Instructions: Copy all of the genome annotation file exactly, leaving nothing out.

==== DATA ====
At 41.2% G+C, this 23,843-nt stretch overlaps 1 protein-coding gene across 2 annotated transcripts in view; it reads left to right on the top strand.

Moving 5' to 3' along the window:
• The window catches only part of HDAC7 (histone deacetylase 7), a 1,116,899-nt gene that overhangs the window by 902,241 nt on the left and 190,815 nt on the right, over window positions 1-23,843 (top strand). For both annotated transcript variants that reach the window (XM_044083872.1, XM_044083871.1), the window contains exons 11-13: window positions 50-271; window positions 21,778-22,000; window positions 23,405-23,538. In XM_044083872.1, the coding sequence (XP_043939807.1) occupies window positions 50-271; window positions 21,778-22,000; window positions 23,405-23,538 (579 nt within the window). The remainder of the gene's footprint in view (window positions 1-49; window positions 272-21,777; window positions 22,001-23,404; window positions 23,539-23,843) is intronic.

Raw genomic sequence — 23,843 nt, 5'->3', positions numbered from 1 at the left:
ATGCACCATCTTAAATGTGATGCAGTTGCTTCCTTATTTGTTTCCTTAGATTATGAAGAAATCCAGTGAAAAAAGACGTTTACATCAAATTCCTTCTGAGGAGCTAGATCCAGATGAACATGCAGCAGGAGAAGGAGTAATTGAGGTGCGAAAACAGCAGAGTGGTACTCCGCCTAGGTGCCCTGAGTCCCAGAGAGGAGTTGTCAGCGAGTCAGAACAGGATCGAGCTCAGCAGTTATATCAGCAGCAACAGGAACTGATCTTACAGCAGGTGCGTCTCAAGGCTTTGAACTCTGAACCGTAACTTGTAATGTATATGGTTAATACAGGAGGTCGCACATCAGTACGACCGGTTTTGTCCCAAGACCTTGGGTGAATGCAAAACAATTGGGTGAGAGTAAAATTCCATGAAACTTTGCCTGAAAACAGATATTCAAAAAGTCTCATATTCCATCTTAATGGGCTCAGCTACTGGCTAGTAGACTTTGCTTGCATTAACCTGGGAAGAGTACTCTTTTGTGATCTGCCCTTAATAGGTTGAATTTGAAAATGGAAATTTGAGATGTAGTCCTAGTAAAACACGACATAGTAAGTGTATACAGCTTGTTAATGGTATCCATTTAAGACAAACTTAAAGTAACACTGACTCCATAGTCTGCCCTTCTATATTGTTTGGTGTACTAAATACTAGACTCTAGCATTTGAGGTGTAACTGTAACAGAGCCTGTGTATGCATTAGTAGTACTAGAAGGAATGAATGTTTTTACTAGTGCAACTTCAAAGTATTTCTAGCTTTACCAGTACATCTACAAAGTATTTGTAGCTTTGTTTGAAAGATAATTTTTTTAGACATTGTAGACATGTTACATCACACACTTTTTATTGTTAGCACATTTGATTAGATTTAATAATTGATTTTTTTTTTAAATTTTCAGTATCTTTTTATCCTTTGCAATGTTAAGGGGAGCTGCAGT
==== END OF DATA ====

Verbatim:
At 41.2% G+C, this 23,843-nt stretch overlaps 1 protein-coding gene across 2 annotated transcripts in view; it reads left to right on the top strand.

Moving 5' to 3' along the window:
• The window catches only part of HDAC7 (histone deacetylase 7), a 1,116,899-nt gene that overhangs the window by 902,241 nt on the left and 190,815 nt on the right, over window positions 1-23,843 (top strand). For both annotated transcript variants that reach the window (XM_044083872.1, XM_044083871.1), the window contains exons 11-13: window positions 50-271; window positions 21,778-22,000; window positions 23,405-23,538. In XM_044083872.1, the coding sequence (XP_043939807.1) occupies window positions 50-271; window positions 21,778-22,000; window positions 23,405-23,538 (579 nt within the window). The remainder of the gene's footprint in view (window positions 1-49; window positions 272-21,777; window positions 22,001-23,404; window positions 23,539-23,843) is intronic.

Raw genomic sequence — 23,843 nt, 5'->3', positions numbered from 1 at the left:
ATGCACCATCTTAAATGTGATGCAGTTGCTTCCTTATTTGTTTCCTTAGATTATGAAGAAATCCAGTGAAAAAAGACGTTTACATCAAATTCCTTCTGAGGAGCTAGATCCAGATGAACATGCAGCAGGAGAAGGAGTAATTGAGGTGCGAAAACAGCAGAGTGGTACTCCGCCTAGGTGCCCTGAGTCCCAGAGAGGAGTTGTCAGCGAGTCAGAACAGGATCGAGCTCAGCAGTTATATCAGCAGCAACAGGAACTGATCTTACAGCAGGTGCGTCTCAAGGCTTTGAACTCTGAACCGTAACTTGTAATGTATATGGTTAATACAGGAGGTCGCACATCAGTACGACCGGTTTTGTCCCAAGACCTTGGGTGAATGCAAAACAATTGGGTGAGAGTAAAATTCCATGAAACTTTGCCTGAAAACAGATATTCAAAAAGTCTCATATTCCATCTTAATGGGCTCAGCTACTGGCTAGTAGACTTTGCTTGCATTAACCTGGGAAGAGTACTCTTTTGTGATCTGCCCTTAATAGGTTGAATTTGAAAATGGAAATTTGAGATGTAGTCCTAGTAAAACACGACATAGTAAGTGTATACAGCTTGTTAATGGTATCCATTTAAGACAAACTTAAAGTAACACTGACTCCATAGTCTGCCCTTCTATATTGTTTGGTGTACTAAATACTAGACTCTAGCATTTGAGGTGTAACTGTAACAGAGCCTGTGTATGCATTAGTAGTACTAGAAGGAATGAATGTTTTTACTAGTGCAACTTCAAAGTATTTCTAGCTTTACCAGTACATCTACAAAGTATTTGTAGCTTTGTTTGAAAGATAATTTTTTTAGACATTGTAGACATGTTACATCACACACTTTTTATTGTTAGCACATTTGATTAGATTTAATAATTGATTTTTTTTTTAAATTTTCAGTATCTTTTTATCCTTTGCAATGTTAAGGGGAGCTGCAGT